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    Gardasil

    Quadrivalent human papillomavirus (Types 6, 11, 16, 18) recombinant vaccine

    MERCK

    Vaccine approved for the prevention of cervical cancer

    This quadrivalent vaccine is prepared from the virus-like particles of the major capsid protein (L1) of the human papillomavirus (HPV) responsible for causing approximately 70% of cervical cancer and 90% of genital wart cases. The human papillomavirus vaccine was approved on June 8, 2006, for use in girls and women aged 9 to 26 years for the prevention of the following diseases caused by HPV types 6, 11, 16, and 18: cervical cancer; genital warts (condyloma acuminata); cervical adenocarcinoma in situ (AIS); cervical intraepithelial neoplasia (CIN) grades 1, 2, and 3; vulvar intraepithelial neoplasia (VIN) grades 2 and 3; and vaginal intraepithelial neoplasia (VaIN) grades 2 and 3.

    Efficacy. The efficacy of the HPV vaccine was evaluated in 4 studies enrolling a combined 20,541 women aged 16 to 26 years. Patients received vaccine or placebo on the day of enrollment and 2 and 6 months thereafter. Primary efficacy analyses were conducted in the per-protocol efficacy population, consisting of individuals who received all 3 vaccinations within 1 year of enrollment, did not have major deviations from study protocol, and were na´ve (polymerase chain reaction [PCR]-negative in cervicovaginal specimens and seronegative) to the relevant HVP types prior to dose 1 and through 1 month post-dose 3 (Month 7). Efficacy was measured after the Month 7 visit. In subjects who were na´ve to all 4 vaccine HPV types, CIN, genital warts, VIN, and VaIN caused by any of the 4 vaccine HPV types were counted as end points. Among subjects who were positive for a vaccine HPV type at Day 1, end points related to that type were not included in the analyses of prophylactic efficacy. End points related to the remaining types for which the subject was na´ve were counted. The vaccine was efficacious against HPV disease caused by each of the 4 vaccine HPV types. In a pre-defined analysis of patients na´ve to all vaccine HPV types, the efficacy of the vaccine against HPV 16/18-related disease was 100% (95% CI, 87.9%–100.0%) for CIN 3 or AIS and 100% (95% CI, 55.5%–100.0%) for VIN 2/3 or VaIN 2/3. The efficacy of the vaccine against HPV 6-, 11-, 16-, and 18-related VIN 1 or VaIN 1 was 100% (95% CI, 75.8%–100.0%). Likewise, individuals who were already infected with 1 or more vaccine-related HPV types prior to vaccination were protected from clinical disease caused by the remaining vaccine HPV types.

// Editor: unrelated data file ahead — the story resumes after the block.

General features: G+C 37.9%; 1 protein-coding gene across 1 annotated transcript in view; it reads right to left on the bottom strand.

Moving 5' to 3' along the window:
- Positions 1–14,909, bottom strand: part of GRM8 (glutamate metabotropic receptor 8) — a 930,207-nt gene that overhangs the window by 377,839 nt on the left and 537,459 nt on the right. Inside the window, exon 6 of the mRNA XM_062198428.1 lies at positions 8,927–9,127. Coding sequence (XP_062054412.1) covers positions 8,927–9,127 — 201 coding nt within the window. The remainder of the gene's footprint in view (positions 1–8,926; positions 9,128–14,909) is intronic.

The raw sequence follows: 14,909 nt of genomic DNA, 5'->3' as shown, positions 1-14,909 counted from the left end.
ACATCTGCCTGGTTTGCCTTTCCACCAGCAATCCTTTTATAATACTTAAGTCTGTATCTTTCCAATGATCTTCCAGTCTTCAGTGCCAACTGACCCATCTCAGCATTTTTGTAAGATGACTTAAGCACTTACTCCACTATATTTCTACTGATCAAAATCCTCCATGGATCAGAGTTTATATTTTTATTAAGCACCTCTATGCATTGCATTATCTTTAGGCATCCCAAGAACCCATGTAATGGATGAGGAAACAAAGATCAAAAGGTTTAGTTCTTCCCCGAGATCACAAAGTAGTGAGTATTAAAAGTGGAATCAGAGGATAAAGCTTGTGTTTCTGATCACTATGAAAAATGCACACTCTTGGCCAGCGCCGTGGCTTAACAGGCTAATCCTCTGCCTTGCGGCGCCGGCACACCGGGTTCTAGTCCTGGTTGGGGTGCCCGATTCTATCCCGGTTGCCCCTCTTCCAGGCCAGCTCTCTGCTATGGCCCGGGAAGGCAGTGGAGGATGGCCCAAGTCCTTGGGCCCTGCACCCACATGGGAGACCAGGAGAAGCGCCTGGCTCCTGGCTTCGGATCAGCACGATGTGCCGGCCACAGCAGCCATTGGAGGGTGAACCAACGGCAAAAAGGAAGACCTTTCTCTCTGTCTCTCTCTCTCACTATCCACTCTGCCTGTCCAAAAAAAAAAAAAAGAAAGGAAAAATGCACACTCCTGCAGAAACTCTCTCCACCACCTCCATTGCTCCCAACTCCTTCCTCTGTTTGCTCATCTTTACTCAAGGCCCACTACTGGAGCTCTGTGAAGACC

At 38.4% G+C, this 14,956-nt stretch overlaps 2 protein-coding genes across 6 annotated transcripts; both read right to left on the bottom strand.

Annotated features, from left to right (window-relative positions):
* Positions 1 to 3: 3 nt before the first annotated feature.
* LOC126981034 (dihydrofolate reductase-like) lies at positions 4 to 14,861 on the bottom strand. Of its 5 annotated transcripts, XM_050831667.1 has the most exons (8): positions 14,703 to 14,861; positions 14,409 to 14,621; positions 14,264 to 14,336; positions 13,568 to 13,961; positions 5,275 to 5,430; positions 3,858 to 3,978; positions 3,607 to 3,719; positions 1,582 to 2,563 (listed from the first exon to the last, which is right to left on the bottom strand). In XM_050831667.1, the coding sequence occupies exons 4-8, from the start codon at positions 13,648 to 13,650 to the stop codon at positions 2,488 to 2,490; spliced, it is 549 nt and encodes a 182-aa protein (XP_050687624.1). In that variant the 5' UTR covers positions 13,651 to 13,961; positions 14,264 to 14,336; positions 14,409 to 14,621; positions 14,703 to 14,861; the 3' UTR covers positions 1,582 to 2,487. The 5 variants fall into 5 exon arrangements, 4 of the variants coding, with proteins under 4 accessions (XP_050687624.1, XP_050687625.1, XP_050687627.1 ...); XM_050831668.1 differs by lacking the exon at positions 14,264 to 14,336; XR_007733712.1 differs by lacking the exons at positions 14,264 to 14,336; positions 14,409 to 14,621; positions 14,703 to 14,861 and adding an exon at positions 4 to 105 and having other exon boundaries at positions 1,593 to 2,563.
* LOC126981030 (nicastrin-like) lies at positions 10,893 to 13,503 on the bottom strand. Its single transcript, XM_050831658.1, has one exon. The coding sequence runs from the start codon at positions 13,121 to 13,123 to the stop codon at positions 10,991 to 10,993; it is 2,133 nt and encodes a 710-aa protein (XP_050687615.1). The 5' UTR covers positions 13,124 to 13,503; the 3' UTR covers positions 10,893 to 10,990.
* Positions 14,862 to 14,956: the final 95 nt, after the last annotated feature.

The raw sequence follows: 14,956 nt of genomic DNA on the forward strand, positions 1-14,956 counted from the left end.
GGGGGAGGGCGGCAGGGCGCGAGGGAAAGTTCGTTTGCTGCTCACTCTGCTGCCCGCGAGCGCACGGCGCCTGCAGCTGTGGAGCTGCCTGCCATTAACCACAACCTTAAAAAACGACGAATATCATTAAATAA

Safety. As with any vaccine, vaccination with the HPV vaccine may not result in protection in all recipients. The HPV vaccine is not intended to be used for the treatment of active genital warts; cervical cancer; CIN, VIN, or VaIN. The HPV vaccine has not demonstrated prophylactic efficacy against diseases caused by non-vaccine HPV types. As with all injectable vaccines, appropriate medical treatment should always be readily available in case of rare anaphylactic reactions following the administration of the vaccine. Individuals with impaired immune responsiveness, whether due to the use of immunosuppressive therapy, a genetic defect, Human Immunodeficiency Virus (HIV) infection, or other causes, may have reduced antibody response to active immunization. As with other intramuscular injections, the HPV vaccine should not be administered to individuals with bleeding disorders such as hemophilia or thrombocytopenia, or to persons on anticoagulant therapy unless the potential benefits clearly outweigh the risk of administration. The HPV vaccine is not recommended for use in pregnant women. The most commonly reported adverse events associated with the HPV vaccine include injection-site reactions (ie, pain, swelling, erythema, pruritus), pyrexia, vomiting, malaise, arthralgia, insomnia, and nasal congestion.

    Dosing. The HPV vaccine should be administered intramuscularly as 3 separate 0.5-mL doses, with the first dose occurring on the elected date and the 2 subsequent doses following at 2 and 6 months after the first dose, respectively. Injections should be administered in the deltoid region of the upper arm or in the higher anterolateral area of the thigh.